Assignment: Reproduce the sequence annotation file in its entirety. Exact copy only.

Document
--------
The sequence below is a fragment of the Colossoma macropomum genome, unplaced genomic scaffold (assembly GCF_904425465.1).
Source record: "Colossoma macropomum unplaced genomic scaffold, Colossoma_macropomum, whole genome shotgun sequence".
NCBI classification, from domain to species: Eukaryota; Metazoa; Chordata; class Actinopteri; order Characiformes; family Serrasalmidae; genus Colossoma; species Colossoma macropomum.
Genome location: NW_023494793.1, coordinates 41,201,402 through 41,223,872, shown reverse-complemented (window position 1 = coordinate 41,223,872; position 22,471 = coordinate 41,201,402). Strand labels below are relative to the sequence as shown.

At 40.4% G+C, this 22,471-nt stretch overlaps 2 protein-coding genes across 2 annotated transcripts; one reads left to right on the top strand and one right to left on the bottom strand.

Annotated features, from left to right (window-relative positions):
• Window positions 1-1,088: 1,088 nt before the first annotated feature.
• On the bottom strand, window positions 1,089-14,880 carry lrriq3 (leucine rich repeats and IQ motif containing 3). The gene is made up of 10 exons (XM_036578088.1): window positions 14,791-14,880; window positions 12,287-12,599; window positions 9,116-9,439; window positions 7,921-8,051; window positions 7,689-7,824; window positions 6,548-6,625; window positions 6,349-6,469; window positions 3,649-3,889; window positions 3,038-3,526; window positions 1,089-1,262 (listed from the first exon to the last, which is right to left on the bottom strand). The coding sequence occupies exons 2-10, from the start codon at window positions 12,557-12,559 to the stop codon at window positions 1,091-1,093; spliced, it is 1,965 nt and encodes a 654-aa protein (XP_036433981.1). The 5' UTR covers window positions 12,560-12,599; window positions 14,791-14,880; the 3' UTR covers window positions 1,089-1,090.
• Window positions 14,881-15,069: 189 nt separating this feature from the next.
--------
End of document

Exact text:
The sequence below is a fragment of the Colossoma macropomum genome, unplaced genomic scaffold (assembly GCF_904425465.1).
Source record: "Colossoma macropomum unplaced genomic scaffold, Colossoma_macropomum, whole genome shotgun sequence".
NCBI classification, from domain to species: Eukaryota; Metazoa; Chordata; class Actinopteri; order Characiformes; family Serrasalmidae; genus Colossoma; species Colossoma macropomum.
Genome location: NW_023494793.1, coordinates 41,201,402 through 41,223,872, shown reverse-complemented (window position 1 = coordinate 41,223,872; position 22,471 = coordinate 41,201,402). Strand labels below are relative to the sequence as shown.

At 40.4% G+C, this 22,471-nt stretch overlaps 2 protein-coding genes across 2 annotated transcripts; one reads left to right on the top strand and one right to left on the bottom strand.

Annotated features, from left to right (window-relative positions):
• Window positions 1-1,088: 1,088 nt before the first annotated feature.
• On the bottom strand, window positions 1,089-14,880 carry lrriq3 (leucine rich repeats and IQ motif containing 3). The gene is made up of 10 exons (XM_036578088.1): window positions 14,791-14,880; window positions 12,287-12,599; window positions 9,116-9,439; window positions 7,921-8,051; window positions 7,689-7,824; window positions 6,548-6,625; window positions 6,349-6,469; window positions 3,649-3,889; window positions 3,038-3,526; window positions 1,089-1,262 (listed from the first exon to the last, which is right to left on the bottom strand). The coding sequence occupies exons 2-10, from the start codon at window positions 12,557-12,559 to the stop codon at window positions 1,091-1,093; spliced, it is 1,965 nt and encodes a 654-aa protein (XP_036433981.1). The 5' UTR covers window positions 12,560-12,599; window positions 14,791-14,880; the 3' UTR covers window positions 1,089-1,090.
• Window positions 14,881-15,069: 189 nt separating this feature from the next.